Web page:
Chromosome 15 is one of seven human chromosomes with large sections present in duplicate sequences. For example, there are 37 nearly full-length copies of a certain sequence on this chromosome. Nobody knows why they are there. There are also two copies on the Y, male-determining chromosome, and one each on chromosomes 2 and 10. Moreover almost 700 genes have been identified on this chromosome.

Chromosome 18 has the lowest gene density of any human chromosome. One of the interesting features of this chromosome are 24 gene deserts. A gene desert is a length of DNA 500,000 nitrogen bases long or longer, which contains no protein coding information. On this chromosome, 28 million nitrogen bases or 38% of the total chromosome length are considered deserts. The sparsest region contains only 3 genes in 4.5 million nitrogen bases.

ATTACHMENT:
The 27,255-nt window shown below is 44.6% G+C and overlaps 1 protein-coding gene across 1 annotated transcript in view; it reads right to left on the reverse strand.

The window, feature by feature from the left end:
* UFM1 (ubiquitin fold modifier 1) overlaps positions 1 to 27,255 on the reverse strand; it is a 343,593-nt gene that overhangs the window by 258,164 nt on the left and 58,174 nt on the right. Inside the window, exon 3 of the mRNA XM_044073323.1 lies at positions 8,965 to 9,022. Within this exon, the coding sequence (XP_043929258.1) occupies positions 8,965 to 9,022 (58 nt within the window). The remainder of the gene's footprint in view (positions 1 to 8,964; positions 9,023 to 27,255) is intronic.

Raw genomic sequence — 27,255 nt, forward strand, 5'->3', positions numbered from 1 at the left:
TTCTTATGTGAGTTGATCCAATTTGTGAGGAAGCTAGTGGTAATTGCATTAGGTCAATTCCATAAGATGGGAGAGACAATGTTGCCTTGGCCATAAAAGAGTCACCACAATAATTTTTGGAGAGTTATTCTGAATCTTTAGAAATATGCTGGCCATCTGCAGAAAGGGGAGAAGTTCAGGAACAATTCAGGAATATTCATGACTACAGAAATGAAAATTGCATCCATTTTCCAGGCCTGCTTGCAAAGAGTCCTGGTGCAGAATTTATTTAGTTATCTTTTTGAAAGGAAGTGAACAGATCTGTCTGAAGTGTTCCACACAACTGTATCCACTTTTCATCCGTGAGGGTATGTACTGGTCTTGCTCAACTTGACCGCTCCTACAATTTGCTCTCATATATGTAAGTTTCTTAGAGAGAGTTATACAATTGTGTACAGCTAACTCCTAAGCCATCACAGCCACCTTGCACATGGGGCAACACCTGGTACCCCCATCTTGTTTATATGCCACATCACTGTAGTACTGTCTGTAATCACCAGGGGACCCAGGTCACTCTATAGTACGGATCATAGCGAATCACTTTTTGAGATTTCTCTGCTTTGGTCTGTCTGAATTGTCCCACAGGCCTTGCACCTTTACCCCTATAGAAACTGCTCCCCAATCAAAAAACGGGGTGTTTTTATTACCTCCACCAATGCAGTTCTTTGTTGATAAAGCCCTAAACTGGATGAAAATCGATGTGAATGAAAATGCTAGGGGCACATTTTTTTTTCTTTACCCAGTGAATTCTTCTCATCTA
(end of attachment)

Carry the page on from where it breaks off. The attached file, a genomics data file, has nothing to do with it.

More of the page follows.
Probably because the genes are so scarce here, they are easier to study. One remarkable feature, also noted on chromosomes 1 and 11, is the overlapping of genes. This means that part of the coding sequence for one gene, also forms part of the coding sequence for an adjacent gene. This discovery demonstrates that genes are not obvious units, but blocks of information which can in fact overlap. Scientists discovered 59 pairs of overlapping genes on this chromosome.